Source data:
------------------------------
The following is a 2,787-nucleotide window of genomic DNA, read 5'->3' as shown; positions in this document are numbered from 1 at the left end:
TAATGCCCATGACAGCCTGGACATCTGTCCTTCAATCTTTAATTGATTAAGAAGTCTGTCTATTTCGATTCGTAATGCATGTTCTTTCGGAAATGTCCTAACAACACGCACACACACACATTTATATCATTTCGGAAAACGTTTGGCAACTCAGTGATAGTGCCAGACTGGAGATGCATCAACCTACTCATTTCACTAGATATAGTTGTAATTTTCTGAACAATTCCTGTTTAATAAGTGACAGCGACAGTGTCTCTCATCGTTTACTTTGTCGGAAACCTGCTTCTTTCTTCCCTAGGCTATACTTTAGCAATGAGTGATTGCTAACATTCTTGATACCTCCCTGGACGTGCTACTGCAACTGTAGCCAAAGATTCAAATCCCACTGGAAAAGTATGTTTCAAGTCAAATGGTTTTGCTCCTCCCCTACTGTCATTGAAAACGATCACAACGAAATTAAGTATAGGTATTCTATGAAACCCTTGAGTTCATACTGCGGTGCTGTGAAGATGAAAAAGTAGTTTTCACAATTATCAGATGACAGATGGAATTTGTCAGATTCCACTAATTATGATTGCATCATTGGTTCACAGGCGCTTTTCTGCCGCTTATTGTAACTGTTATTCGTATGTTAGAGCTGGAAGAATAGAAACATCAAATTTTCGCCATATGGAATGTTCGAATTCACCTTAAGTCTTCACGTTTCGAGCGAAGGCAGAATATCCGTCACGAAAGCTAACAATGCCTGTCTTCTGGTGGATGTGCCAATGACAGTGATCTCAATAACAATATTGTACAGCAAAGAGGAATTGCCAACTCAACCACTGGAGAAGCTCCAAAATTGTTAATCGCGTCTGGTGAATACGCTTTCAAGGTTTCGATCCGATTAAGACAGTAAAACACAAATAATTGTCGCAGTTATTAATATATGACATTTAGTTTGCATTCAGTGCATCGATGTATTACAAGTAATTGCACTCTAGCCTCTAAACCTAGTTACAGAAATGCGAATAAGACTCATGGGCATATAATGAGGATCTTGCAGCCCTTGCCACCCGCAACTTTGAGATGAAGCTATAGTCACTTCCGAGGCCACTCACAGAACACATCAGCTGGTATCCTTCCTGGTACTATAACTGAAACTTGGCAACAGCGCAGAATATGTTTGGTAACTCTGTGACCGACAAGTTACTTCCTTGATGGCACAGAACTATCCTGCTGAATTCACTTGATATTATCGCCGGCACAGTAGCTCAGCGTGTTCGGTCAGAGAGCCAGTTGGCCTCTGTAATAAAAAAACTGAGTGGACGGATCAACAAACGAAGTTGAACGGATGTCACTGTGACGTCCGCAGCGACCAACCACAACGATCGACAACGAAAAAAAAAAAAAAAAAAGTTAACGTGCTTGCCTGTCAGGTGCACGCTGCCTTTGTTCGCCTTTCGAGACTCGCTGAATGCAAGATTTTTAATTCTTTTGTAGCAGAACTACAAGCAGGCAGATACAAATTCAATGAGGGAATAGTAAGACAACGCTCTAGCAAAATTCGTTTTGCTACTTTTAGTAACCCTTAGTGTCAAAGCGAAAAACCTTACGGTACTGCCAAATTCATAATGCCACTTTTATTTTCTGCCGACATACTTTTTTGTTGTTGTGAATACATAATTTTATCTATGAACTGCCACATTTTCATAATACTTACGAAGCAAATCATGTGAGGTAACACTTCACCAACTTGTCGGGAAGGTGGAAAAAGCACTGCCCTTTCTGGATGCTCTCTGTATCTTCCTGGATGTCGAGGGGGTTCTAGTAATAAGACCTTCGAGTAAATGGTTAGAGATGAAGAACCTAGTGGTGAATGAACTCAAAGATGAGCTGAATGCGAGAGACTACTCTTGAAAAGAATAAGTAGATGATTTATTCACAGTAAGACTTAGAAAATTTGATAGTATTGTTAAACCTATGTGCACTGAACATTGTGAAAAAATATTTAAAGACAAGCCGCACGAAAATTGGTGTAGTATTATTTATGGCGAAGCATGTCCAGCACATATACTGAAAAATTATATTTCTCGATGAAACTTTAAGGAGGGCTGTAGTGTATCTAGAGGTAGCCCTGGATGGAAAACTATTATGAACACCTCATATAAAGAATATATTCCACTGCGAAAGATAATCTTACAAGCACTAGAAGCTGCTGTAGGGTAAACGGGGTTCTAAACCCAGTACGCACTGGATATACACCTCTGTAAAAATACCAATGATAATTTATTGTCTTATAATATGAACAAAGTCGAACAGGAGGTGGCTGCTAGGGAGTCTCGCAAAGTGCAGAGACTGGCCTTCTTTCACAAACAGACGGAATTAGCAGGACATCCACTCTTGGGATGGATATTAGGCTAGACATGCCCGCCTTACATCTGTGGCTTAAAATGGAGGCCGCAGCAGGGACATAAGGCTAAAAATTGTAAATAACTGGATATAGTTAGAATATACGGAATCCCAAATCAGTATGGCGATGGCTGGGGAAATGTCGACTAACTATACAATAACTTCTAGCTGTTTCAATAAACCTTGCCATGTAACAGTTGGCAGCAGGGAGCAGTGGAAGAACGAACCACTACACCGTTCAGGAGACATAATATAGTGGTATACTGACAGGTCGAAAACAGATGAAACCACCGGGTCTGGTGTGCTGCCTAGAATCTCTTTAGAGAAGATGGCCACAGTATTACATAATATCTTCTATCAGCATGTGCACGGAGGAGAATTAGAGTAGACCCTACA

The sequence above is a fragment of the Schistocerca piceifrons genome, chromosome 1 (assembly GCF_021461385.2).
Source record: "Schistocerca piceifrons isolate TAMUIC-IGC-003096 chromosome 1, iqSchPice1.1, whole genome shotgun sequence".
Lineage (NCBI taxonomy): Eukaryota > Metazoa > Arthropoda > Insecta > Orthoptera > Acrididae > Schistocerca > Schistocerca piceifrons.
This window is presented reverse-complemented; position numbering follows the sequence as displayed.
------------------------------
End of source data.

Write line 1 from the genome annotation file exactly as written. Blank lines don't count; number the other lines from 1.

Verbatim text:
The following is a 2,787-nucleotide window of genomic DNA, read 5'->3' as shown; positions in this document are numbered from 1 at the left end: